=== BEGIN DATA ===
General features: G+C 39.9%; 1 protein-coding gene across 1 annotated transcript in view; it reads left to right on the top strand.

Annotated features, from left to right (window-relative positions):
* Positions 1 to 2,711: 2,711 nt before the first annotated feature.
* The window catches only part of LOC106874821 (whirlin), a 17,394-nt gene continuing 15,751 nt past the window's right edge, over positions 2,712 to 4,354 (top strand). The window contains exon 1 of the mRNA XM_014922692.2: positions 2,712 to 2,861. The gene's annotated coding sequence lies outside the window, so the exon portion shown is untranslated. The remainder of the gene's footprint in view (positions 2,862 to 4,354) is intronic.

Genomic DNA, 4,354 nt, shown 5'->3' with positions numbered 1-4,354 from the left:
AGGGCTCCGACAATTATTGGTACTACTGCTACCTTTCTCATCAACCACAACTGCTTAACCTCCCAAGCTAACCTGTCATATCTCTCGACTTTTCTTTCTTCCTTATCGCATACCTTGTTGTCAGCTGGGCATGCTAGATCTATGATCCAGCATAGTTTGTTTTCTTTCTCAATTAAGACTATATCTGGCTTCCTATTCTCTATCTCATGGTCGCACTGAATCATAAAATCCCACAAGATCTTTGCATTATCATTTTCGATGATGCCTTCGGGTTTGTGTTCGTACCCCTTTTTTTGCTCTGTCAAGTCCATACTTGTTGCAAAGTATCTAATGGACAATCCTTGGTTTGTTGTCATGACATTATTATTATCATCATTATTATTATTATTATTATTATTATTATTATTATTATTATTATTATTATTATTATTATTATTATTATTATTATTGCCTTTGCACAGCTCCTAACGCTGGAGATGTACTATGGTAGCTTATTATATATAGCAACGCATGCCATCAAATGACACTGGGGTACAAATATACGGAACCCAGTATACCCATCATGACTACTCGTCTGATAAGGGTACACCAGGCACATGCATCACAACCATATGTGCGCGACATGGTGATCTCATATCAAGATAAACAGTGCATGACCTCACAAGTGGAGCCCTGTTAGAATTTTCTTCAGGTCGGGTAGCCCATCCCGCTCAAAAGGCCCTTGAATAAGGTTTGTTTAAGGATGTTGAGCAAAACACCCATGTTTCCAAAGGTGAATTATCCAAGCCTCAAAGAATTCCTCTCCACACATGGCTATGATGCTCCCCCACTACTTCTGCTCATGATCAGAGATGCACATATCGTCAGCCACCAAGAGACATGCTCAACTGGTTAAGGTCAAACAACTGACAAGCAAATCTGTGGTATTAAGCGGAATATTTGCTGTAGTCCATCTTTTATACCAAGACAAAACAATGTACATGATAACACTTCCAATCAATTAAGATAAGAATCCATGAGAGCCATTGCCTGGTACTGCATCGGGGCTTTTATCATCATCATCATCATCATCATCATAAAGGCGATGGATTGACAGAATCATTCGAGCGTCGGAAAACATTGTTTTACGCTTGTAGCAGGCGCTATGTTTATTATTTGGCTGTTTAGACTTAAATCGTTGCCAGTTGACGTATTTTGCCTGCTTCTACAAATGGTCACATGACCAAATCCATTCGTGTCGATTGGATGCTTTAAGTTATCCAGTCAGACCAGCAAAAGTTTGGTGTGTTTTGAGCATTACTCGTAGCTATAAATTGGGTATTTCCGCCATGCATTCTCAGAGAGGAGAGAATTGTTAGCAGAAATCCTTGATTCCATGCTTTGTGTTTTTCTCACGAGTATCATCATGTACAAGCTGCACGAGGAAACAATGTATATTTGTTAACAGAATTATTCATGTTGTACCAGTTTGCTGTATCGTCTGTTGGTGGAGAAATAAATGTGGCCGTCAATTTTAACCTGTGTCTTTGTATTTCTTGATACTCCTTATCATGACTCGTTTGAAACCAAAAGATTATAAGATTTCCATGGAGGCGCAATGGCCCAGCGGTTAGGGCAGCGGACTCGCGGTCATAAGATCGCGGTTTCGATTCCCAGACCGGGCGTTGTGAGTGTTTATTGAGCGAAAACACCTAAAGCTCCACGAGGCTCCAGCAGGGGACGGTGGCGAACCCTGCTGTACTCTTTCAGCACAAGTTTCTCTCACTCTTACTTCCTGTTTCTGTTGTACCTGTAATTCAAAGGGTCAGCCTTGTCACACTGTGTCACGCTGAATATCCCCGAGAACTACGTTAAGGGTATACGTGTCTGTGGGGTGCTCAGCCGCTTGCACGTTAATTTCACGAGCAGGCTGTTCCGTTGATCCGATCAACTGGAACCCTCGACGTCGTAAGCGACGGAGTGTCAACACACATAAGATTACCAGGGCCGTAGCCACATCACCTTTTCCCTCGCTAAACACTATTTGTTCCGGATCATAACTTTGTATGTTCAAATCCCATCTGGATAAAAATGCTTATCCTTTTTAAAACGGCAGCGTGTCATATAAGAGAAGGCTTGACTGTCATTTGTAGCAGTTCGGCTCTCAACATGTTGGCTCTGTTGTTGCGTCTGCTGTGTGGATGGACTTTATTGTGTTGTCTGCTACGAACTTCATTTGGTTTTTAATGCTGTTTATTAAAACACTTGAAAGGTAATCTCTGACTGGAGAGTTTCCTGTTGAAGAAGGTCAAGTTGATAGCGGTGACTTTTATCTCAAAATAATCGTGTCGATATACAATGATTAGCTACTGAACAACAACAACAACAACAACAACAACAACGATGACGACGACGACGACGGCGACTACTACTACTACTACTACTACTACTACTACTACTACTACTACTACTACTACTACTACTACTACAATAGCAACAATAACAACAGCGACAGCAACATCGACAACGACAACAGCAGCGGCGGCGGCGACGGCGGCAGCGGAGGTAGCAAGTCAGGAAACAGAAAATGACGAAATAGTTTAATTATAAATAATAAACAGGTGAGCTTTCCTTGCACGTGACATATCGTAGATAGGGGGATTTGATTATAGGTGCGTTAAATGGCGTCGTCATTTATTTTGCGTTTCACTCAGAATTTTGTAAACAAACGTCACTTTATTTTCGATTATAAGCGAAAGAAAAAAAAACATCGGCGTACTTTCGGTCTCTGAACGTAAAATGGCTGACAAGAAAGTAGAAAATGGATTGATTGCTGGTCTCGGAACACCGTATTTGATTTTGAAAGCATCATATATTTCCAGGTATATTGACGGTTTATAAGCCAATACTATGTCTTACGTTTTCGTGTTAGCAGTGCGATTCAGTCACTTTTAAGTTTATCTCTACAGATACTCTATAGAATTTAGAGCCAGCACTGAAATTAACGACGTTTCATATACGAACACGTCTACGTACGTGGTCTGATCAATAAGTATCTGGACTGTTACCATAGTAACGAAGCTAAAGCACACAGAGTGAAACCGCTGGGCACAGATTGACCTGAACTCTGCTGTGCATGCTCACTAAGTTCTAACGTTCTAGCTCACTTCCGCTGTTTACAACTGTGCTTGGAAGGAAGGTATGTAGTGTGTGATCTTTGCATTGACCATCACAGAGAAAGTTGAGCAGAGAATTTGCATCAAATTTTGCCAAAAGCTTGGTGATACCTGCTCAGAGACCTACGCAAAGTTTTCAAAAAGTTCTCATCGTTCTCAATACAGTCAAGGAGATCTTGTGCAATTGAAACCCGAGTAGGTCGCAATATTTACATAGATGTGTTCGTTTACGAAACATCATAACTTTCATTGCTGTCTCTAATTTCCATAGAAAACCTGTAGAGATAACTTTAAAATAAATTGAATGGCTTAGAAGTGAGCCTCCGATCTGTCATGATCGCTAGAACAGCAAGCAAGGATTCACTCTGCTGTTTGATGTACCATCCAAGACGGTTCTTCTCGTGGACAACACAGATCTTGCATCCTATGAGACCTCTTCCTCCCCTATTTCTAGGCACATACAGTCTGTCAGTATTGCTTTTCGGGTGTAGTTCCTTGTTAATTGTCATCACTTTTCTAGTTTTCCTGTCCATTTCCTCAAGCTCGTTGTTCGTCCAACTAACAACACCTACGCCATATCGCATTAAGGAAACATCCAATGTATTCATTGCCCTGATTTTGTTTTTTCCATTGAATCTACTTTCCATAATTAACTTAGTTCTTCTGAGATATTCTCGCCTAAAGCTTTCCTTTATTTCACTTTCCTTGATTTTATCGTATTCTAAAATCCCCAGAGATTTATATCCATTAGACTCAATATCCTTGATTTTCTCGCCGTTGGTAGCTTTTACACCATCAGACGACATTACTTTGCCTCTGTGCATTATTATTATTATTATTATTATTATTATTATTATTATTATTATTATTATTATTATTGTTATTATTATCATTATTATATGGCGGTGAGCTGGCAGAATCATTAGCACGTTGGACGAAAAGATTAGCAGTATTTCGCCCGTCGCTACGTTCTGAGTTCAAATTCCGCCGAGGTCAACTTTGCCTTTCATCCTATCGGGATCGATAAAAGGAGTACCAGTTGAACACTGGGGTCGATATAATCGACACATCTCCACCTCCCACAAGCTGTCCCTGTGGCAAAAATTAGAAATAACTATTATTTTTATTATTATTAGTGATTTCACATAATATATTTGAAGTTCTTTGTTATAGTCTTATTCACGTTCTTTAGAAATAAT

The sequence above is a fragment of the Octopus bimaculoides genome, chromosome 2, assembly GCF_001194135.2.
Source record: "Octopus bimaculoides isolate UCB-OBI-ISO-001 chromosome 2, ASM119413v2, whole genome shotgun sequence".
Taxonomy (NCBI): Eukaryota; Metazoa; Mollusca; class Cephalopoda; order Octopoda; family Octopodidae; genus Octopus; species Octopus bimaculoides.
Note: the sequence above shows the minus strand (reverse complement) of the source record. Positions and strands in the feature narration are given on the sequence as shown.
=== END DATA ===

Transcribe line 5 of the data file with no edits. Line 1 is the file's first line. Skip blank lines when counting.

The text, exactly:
Genomic DNA, 4,354 nt, shown 5'->3' with positions numbered 1-4,354 from the left: